Here are a couple snapshots from the summer that I started to write but never finished. This summer has been amazing. Lots of long walks, bike rides, playground visits, late nights and afternoon naps. It's also produced its fair share of sore muscles, sweat, blood and tears. This is how it looked:
Yesterday I filled my coffee mug too full and spilled all over the cupboards, counter top and the front of my shorts. Fortunately, it had cooled down a little before I poured it and did not soak all the way to my skin. I got lucky.
A family member of mine who shall remain nameless suffered a similarly embarrassing (but more amusing) moment. An abundance of day-old Panera bread rained on us like manna this past Sunday evening. We (my wife, family member and me) were enjoying the spoils of this manna and an interesting conversation about the Virgin Mary. This was all happening as we cleaned the house, sweeping and wiping down counter tops. Needless to say, my wife was not too thrilled about the crumbs produced by said flour-based edibles and had given my family member a large plate to catch any stray morsels. Even so, my family member (we’ll call him or her Cheechakos for the sake of this story), continued to spill tidbits of baked goodness on the kitchen floor. One large chunk of the sourdough loaf Cheechakos was enjoying tumbled from his or her hand to the edge of the stove and thudded quietly on the linoleum. Cheechakos set the plate with the larger portion of the loaf on top of the stove and proceeded to pick up the lesser (but still substantial) piece from the ground. As Cheechakos bent at the waist and slightly at the knees, his or her midriff grazed the edge of the plate and knocked the remainder of the loaf off of its resting spot on the cool surface of the front burner onto our poor protagonist’s back and then onto the floor.
We all mess up sometimes.
After a walk to the playground this week with my wife’s family, we ran into some friends from my brother-in-law’s church. We all gathered in a circle around my daughter in her stroller holding a small purple flower and an orange lily. We talked for a while, and then my daughter did something that really struck me. She started to hold her flowers out to each person individually so that they could smell the sweetness she had latched onto. She wasn’t shy about it at all. These little flowers she had crushed in her hands were drooping and wilted, but she held them out like they were the sweetest spices or perfume.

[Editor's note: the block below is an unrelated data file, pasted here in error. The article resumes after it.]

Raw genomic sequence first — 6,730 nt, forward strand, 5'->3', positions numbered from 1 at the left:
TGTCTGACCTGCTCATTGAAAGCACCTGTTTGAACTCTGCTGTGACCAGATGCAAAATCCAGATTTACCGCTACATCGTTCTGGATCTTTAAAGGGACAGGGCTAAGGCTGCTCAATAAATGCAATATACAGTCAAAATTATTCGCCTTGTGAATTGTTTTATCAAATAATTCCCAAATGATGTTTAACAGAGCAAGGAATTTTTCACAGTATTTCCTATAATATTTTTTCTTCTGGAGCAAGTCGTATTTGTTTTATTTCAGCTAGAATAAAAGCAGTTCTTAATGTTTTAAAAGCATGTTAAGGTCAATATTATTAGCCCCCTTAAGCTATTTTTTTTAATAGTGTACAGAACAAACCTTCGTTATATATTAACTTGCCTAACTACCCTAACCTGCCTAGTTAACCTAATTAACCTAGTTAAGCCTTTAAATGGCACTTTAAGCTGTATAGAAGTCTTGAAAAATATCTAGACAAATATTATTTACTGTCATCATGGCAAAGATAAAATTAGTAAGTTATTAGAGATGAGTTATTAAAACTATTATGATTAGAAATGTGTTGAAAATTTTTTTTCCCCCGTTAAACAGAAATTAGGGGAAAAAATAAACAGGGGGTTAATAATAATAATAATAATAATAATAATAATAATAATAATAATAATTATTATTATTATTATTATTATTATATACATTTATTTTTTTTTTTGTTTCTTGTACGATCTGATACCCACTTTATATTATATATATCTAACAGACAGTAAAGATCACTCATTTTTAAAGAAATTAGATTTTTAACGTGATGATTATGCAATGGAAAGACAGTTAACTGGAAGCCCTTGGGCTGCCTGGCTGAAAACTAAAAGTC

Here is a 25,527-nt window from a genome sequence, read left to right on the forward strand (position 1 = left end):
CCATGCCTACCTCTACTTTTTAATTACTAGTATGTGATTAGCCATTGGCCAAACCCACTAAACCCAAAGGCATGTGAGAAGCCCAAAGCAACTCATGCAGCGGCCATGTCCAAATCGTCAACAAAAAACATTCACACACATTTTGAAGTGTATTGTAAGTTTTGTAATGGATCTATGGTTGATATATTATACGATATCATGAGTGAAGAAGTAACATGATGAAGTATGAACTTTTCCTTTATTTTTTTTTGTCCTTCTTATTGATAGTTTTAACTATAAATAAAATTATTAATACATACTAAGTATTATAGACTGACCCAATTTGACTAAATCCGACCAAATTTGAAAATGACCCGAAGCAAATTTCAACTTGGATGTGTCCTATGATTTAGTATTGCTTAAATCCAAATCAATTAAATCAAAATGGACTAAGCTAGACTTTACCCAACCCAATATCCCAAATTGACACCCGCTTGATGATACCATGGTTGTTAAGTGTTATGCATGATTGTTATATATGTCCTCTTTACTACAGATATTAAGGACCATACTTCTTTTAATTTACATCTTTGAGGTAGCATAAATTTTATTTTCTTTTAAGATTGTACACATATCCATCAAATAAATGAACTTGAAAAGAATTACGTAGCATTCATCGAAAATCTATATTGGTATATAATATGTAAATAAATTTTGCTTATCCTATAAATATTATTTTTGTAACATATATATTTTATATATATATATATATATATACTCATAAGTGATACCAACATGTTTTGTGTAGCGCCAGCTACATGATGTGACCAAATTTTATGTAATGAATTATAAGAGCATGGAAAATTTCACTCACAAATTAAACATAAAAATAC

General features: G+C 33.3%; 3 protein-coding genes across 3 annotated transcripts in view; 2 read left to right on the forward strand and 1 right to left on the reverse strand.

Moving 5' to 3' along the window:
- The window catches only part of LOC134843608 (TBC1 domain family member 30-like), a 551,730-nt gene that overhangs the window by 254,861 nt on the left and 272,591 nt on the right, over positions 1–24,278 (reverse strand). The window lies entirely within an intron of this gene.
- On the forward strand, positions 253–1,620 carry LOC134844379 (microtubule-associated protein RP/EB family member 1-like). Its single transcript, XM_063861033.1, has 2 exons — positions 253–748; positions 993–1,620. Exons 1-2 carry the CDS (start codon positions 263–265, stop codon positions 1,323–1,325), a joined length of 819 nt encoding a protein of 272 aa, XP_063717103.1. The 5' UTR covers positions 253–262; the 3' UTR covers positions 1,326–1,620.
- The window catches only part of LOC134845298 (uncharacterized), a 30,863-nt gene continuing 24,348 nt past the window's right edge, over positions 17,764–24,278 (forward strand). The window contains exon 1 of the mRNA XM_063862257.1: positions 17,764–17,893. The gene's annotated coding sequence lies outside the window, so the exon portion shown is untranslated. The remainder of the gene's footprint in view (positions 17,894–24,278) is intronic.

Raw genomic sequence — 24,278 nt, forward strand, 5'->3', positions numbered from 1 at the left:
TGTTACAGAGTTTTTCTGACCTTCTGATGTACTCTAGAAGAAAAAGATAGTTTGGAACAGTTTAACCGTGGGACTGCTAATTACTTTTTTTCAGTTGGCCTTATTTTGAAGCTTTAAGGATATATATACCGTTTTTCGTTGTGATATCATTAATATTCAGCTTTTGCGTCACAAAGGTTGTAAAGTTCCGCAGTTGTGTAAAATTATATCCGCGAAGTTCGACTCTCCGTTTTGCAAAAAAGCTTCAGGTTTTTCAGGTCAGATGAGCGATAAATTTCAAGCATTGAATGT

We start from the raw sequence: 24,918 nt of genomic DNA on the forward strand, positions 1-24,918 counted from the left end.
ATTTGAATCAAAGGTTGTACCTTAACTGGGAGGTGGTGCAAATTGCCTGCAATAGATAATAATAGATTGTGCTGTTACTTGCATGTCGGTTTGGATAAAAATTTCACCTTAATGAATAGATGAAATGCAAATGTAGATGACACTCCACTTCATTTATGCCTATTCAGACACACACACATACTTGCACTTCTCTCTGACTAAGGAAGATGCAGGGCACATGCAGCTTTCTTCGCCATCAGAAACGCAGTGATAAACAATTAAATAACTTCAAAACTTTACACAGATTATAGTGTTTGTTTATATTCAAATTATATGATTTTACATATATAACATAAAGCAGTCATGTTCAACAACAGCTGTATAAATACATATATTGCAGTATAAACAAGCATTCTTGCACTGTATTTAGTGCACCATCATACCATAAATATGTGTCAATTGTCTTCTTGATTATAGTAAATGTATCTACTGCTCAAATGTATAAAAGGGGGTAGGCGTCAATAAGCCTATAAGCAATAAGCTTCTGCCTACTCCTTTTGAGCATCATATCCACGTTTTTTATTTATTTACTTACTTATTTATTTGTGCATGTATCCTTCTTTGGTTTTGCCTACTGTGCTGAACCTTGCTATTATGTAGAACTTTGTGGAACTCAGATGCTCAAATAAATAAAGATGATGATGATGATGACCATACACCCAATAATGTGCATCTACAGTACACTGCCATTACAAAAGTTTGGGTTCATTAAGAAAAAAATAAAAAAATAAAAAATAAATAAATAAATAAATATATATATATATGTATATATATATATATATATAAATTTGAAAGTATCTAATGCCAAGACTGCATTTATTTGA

Is this not what we ought to do with our prayers and our lives unto God? Is this not how I ought to behave with my family, friends, co-workers, church members, and even enemies? An unabashed yet humble offering of myself, vulnerability. My life has been bruised and crushed. Some of these bruises are self-inflicted. I’m afraid of dying, but even more afraid of living.
In the words of a song I love, the singer asks with a downtrodden tone, “Grape on the vine, why not be crushed to make wine?” This calls to mind the Gospel reading where Christ says when a crowd has gathered around him and more are looking for him, “…unless a grain of wheat falls into the earth and dies, it remains alone; but if it dies, it bears much fruit.”
Why not admit our brokenness and with a humble, confessing heart offer it up with boldness? There is nothing so sad as loneliness, especially in a world so full of people, in a world that I think seems to be filled with the glory of God, albeit with a heavy dose of evil. So, why be an island in this vast, fertile prairie? Why give in to the temptation to withdraw from people, from God. We all need healthy doses of silence sometimes, but depression and solitude need not accompany them.